The unremarkable quarterly results made investors concern whether they should cash in recent gains in the stock, which slid 5 percent at one stage after-hours on Monday.
“Wall Street had hoped for a stronger beat on quarterly sales after the company predicted in September that its revenue and margins would come in at the high end of its own forecasts,” Reuters reports.
Actually, some investors are seriously worried whether the Cupertino based tech company may have missed a chance to jumpstart sales and fend off the Korean giant Samsung in China with an even more affordable phone.
The company has ceded ground steadily to Samsung and homegrown competition like Huawei and Lenovo, but needs to stake out a bigger spot in the world’s top cellular market to rekindle growth.
Revenue from Asia increased only on 6 percent to $5.7 billion in the fourth quarter, despite the 5C and 5S going on sale last month.
The extra popular smartphone, iPhone 5, hit stores only in December, which made analysts compare and estimated that the company should benefited from a more typical year-ago quarter.
However, the iPhone maker reports that its sales grew by about 24 percent from the previous quarter, or by about $1.1 billion. But that lagged the roughly $1.4 billion that Apple managed to tack on in the December quarter of 2012.
“It does raise the question, how well is Apple doing really, in China?” said JMP Securities analyst Alex Gauna.
“Apple is a very healthy company,” he added. But “if you look at the last few quarters, and even with the guide, it’s not much of a growth company.”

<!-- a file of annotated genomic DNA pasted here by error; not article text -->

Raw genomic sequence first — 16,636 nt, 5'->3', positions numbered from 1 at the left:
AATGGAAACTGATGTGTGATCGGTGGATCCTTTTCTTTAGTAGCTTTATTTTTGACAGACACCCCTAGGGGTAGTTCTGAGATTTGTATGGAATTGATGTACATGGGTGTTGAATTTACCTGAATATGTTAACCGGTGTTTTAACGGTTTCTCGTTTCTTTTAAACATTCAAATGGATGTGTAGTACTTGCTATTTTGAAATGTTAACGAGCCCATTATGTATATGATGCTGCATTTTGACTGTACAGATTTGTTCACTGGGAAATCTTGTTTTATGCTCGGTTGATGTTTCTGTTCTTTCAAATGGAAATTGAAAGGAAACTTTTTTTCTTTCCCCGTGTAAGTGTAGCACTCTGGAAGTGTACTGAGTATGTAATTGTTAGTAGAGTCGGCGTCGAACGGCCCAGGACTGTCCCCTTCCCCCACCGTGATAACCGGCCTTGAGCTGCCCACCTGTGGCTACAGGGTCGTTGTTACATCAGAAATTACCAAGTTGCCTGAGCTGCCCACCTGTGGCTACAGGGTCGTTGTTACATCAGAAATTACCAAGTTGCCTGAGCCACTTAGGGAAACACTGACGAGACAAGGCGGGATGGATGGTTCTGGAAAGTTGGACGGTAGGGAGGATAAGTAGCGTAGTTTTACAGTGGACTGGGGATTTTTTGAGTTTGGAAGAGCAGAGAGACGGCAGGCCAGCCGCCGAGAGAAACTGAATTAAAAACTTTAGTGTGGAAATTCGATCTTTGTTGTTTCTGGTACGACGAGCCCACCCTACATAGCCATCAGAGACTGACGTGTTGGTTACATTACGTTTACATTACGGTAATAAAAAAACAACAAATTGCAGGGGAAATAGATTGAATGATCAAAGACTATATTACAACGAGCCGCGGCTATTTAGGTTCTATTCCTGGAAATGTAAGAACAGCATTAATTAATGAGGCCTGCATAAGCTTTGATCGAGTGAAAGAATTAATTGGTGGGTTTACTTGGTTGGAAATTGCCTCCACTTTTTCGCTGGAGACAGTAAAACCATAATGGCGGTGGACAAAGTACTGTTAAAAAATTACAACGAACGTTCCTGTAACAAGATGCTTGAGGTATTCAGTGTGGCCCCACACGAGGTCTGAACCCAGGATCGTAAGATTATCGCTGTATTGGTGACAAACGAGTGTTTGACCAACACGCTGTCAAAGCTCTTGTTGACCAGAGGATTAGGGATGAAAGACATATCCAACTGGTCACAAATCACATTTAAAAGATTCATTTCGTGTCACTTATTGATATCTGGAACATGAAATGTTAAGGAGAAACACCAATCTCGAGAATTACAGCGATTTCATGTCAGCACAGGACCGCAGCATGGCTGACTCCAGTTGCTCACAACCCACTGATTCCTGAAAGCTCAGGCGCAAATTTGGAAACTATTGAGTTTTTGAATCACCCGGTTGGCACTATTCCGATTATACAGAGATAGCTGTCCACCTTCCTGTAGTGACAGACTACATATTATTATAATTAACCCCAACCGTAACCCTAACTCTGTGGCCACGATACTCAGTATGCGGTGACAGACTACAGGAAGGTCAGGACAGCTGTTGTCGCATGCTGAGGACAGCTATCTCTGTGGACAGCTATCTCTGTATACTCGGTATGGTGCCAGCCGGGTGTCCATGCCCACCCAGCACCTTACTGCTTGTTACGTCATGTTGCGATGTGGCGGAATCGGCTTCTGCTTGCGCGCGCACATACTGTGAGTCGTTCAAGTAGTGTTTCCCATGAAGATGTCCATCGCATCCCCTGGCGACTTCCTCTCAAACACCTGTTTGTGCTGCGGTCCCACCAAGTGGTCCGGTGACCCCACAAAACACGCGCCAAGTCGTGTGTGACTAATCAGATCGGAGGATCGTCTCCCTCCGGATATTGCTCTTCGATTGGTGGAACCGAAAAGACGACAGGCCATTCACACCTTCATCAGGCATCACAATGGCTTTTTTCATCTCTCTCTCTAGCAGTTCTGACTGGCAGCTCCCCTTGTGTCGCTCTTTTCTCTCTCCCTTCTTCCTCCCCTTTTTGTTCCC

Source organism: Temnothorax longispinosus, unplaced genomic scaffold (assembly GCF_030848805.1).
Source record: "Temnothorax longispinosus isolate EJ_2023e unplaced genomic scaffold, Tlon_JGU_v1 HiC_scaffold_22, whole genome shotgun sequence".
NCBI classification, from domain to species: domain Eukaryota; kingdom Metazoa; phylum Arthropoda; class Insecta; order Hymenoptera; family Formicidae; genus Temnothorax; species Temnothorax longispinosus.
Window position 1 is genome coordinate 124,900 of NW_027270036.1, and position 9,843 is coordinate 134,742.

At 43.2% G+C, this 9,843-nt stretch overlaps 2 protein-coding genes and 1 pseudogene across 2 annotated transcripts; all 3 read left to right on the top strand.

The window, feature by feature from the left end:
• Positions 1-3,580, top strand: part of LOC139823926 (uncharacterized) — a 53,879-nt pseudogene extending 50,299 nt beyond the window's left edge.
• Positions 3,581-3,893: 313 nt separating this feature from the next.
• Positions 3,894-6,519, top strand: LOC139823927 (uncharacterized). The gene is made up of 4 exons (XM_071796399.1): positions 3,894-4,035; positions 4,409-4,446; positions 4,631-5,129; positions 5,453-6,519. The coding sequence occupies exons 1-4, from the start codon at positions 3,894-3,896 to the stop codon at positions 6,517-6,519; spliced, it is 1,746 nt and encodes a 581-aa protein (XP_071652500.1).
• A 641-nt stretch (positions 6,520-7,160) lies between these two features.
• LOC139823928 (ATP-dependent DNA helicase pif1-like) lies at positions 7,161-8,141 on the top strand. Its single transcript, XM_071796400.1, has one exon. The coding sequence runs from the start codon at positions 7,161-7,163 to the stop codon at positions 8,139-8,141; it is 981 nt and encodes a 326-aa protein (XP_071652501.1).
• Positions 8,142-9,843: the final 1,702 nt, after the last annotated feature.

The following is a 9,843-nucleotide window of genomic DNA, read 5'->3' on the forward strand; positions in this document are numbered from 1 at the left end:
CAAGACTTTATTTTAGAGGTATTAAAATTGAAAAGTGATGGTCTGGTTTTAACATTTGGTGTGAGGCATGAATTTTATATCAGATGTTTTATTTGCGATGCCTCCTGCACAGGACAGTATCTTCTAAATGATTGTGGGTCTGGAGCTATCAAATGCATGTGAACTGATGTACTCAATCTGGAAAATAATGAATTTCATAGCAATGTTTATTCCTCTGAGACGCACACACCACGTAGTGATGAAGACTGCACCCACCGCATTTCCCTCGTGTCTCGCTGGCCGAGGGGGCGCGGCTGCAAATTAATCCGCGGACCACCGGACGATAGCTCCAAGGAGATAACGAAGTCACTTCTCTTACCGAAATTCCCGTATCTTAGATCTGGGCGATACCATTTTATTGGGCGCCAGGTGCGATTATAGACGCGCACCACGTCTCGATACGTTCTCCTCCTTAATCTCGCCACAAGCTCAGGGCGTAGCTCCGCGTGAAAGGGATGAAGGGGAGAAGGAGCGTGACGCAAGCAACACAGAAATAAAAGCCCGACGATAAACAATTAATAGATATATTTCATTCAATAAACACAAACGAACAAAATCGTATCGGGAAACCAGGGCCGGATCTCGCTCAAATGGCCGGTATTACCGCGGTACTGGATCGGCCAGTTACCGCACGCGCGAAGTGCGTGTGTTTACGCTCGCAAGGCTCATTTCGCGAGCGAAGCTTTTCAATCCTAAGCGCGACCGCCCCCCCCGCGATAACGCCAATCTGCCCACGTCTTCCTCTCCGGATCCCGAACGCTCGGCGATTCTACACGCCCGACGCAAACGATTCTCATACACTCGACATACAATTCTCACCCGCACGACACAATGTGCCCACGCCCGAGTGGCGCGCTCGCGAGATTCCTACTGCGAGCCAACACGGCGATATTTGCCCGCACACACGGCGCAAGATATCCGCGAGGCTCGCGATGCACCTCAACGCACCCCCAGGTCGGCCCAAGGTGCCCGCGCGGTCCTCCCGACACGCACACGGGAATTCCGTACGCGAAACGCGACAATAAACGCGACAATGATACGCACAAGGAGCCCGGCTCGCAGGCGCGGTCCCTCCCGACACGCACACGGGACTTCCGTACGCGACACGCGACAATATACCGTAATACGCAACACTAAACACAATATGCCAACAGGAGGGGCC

Apple Chief Executive, Tim Cook, told analysts during a conference call that results from China were “pretty good” but acknowledged room for improvement. “We obviously want to do better,” he said.
“We would have expected higher gross margins,” said Morningstar analyst Brian Colello. “With the higher price phones and clear preference toward the 5S, we were all expecting more of a gross margin boost for the December quarter.”
Shares in the Californian tech giant, which have gained 17 percent since last month, slid as much as 5 percent on Monday before recovering.
Tim Cook has previously promised that the company will continue studying its capital-return program and will try to correspond to recent demands by investors to share more of its cash hoard.
Apple reports that it’s sold 33.8 million iPhones last quarter, exceeding analysts’ expectations for 33 million to 36 million.
The company sold 14.1 million iPads during the last quarter, “up very slightly from 14 million in the year-ago quarter, and moved 4.6 million of its Mac computers, down from 4.9 million a year ago,” Reuters writes.
“Revenue was $37.5 billion, ahead of Wall Street’s average forecast of $36.8 billion, according to Thomson Reuters I/B/E/S. Earnings per share slid for the third straight quarter to $8.26, but ahead of analysts’ average estimate of $7.94.”
“They had already preannounced and people got euphoric in recent weeks. It wasn’t a massive blowout,” said Shannon Cross of Cross Research.